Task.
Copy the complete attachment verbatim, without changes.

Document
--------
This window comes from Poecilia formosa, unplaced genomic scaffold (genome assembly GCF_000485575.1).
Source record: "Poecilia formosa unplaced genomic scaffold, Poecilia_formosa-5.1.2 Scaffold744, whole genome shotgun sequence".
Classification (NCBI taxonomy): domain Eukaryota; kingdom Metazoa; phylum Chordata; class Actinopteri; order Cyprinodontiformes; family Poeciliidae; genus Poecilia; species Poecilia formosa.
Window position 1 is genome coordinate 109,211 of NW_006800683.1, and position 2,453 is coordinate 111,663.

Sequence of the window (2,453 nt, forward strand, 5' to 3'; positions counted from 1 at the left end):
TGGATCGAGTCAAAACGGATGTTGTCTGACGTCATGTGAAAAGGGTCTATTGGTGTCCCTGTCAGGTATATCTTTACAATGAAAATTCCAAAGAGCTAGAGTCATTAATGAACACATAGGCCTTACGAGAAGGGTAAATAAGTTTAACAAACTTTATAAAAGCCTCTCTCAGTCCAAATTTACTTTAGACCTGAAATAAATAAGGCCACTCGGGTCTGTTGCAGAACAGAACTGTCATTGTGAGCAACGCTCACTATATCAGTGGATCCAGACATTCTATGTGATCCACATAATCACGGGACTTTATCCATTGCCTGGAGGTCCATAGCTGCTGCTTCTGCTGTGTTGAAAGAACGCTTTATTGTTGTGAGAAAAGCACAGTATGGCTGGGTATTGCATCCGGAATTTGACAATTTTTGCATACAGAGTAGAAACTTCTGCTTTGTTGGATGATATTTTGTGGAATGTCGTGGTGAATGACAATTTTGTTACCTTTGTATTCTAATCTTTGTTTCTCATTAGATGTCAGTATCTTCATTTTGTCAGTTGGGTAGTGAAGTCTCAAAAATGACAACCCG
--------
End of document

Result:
This window comes from Poecilia formosa, unplaced genomic scaffold (genome assembly GCF_000485575.1).
Source record: "Poecilia formosa unplaced genomic scaffold, Poecilia_formosa-5.1.2 Scaffold744, whole genome shotgun sequence".
Classification (NCBI taxonomy): domain Eukaryota; kingdom Metazoa; phylum Chordata; class Actinopteri; order Cyprinodontiformes; family Poeciliidae; genus Poecilia; species Poecilia formosa.
Window position 1 is genome coordinate 109,211 of NW_006800683.1, and position 2,453 is coordinate 111,663.

Sequence of the window (2,453 nt, forward strand, 5' to 3'; positions counted from 1 at the left end):
TGGATCGAGTCAAAACGGATGTTGTCTGACGTCATGTGAAAAGGGTCTATTGGTGTCCCTGTCAGGTATATCTTTACAATGAAAATTCCAAAGAGCTAGAGTCATTAATGAACACATAGGCCTTACGAGAAGGGTAAATAAGTTTAACAAACTTTATAAAAGCCTCTCTCAGTCCAAATTTACTTTAGACCTGAAATAAATAAGGCCACTCGGGTCTGTTGCAGAACAGAACTGTCATTGTGAGCAACGCTCACTATATCAGTGGATCCAGACATTCTATGTGATCCACATAATCACGGGACTTTATCCATTGCCTGGAGGTCCATAGCTGCTGCTTCTGCTGTGTTGAAAGAACGCTTTATTGTTGTGAGAAAAGCACAGTATGGCTGGGTATTGCATCCGGAATTTGACAATTTTTGCATACAGAGTAGAAACTTCTGCTTTGTTGGATGATATTTTGTGGAATGTCGTGGTGAATGACAATTTTGTTACCTTTGTATTCTAATCTTTGTTTCTCATTAGATGTCAGTATCTTCATTTTGTCAGTTGGGTAGTGAAGTCTCAAAAATGACAACCCG